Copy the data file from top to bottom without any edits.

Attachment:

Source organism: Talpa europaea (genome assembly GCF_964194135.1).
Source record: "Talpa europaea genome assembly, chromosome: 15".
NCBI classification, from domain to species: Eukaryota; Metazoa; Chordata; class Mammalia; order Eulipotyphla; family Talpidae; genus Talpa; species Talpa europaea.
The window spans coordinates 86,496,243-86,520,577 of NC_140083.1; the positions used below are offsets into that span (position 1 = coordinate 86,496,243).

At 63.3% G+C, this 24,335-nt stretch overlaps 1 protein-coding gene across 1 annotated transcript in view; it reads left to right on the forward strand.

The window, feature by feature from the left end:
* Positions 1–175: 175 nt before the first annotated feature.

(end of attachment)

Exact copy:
Source organism: Talpa europaea (genome assembly GCF_964194135.1).
Source record: "Talpa europaea genome assembly, chromosome: 15".
NCBI classification, from domain to species: Eukaryota; Metazoa; Chordata; class Mammalia; order Eulipotyphla; family Talpidae; genus Talpa; species Talpa europaea.
The window spans coordinates 86,496,243-86,520,577 of NC_140083.1; the positions used below are offsets into that span (position 1 = coordinate 86,496,243).

At 63.3% G+C, this 24,335-nt stretch overlaps 1 protein-coding gene across 1 annotated transcript in view; it reads left to right on the forward strand.

The window, feature by feature from the left end:
* Positions 1–175: 175 nt before the first annotated feature.